What functionality belongs in DAML models versus application code?

The answer to this question depends on how you’re using your ledger and what is important to you. Consider two different use cases: a ledger encoding legal rights and obligations between companies versus using a ledger as a conduit for internal data synchronization. Each of these solutions would be deployed in very different environments and are on either end of the trust and coordination spectrums. Internally to a company, trust is high and the ability to coordinate change is high. External to a company, the opposite is true.

The rest of this page will talk about how to organize things in either case. For your particular solution, it is important to similarly identify the what factors are important to you, then separate along those lines.

Looking at the ledger from a data synchronization perspective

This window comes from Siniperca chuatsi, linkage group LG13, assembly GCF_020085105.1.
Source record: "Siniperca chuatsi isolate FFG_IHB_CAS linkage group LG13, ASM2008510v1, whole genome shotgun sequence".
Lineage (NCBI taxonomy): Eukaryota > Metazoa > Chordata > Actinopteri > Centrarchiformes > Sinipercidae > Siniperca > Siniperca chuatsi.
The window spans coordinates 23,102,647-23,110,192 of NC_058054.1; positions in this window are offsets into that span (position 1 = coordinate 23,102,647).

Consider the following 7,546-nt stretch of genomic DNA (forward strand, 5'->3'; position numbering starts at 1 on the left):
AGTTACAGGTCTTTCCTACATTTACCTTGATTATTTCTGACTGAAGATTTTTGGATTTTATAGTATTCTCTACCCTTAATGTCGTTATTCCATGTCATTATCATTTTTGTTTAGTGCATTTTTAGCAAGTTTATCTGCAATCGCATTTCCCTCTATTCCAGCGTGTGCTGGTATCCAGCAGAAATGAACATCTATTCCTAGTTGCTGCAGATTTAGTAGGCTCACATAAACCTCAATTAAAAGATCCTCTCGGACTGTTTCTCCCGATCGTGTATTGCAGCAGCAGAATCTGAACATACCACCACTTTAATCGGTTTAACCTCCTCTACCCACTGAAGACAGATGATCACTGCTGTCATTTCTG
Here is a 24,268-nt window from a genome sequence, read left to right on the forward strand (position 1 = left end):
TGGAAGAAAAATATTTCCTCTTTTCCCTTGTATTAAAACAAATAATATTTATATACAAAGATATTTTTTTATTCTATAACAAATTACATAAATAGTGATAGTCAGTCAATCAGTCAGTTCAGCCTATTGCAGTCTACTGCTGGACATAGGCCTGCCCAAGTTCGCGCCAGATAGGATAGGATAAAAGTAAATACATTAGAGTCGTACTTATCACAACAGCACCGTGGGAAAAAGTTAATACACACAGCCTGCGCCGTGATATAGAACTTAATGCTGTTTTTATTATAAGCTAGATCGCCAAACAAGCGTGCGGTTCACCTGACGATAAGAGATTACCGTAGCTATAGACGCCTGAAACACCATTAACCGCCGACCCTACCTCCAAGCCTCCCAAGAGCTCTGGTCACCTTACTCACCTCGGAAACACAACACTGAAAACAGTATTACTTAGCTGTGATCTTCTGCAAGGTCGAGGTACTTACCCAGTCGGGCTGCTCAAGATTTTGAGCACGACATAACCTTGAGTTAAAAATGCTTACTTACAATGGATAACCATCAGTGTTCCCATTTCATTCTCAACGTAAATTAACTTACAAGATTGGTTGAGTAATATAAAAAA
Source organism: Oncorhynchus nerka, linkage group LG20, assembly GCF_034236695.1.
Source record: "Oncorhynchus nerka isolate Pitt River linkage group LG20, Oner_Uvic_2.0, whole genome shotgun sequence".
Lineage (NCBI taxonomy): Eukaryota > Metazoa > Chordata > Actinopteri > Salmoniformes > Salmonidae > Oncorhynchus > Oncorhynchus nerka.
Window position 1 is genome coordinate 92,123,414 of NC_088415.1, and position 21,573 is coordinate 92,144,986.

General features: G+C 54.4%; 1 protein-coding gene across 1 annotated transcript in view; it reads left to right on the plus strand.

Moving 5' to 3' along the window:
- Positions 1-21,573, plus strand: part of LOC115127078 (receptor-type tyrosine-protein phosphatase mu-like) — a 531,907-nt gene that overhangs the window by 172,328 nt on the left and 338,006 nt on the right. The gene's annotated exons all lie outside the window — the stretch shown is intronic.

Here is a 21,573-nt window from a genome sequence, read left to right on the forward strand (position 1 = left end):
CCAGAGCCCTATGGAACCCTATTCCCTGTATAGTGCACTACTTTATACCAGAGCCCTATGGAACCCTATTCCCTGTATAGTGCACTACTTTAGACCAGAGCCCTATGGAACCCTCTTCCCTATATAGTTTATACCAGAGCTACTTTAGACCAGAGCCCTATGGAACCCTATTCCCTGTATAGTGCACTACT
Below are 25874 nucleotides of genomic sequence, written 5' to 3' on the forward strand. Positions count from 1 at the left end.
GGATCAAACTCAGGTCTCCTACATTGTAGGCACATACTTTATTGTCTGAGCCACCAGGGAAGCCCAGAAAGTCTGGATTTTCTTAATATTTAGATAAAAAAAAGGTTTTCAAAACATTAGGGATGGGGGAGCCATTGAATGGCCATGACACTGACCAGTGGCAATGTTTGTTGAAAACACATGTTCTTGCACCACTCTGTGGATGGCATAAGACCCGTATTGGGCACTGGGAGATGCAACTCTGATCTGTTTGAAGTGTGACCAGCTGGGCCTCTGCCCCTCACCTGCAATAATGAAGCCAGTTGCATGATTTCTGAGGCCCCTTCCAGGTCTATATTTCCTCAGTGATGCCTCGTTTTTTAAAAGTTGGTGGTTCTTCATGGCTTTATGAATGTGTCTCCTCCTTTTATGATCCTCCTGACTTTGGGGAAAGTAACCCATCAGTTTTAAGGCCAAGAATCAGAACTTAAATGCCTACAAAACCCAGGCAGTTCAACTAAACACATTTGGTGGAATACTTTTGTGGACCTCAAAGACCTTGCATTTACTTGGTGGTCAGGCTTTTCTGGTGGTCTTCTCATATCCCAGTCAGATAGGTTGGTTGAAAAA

On the other hand, when doing data synchronization most of the inter-process communication between parties belongs on the ledger. This perspective is grounded in the fact that DA’s platform acts as a messaging bus where the messages are subject to certain guarantees:

  • The initiating party is authentic
  • Messages conform to DAML model specification
  • Messages are approved by all participants hosting stakeholders of the message

Therefore, when doing data synchronization all of the above functionality is eligible to go into the DAML models and have the application be a lightweight router. However, there are still some things for which it isn’t sensible to put on the ledger. For examples of these, see the section on DAML anti-patterns.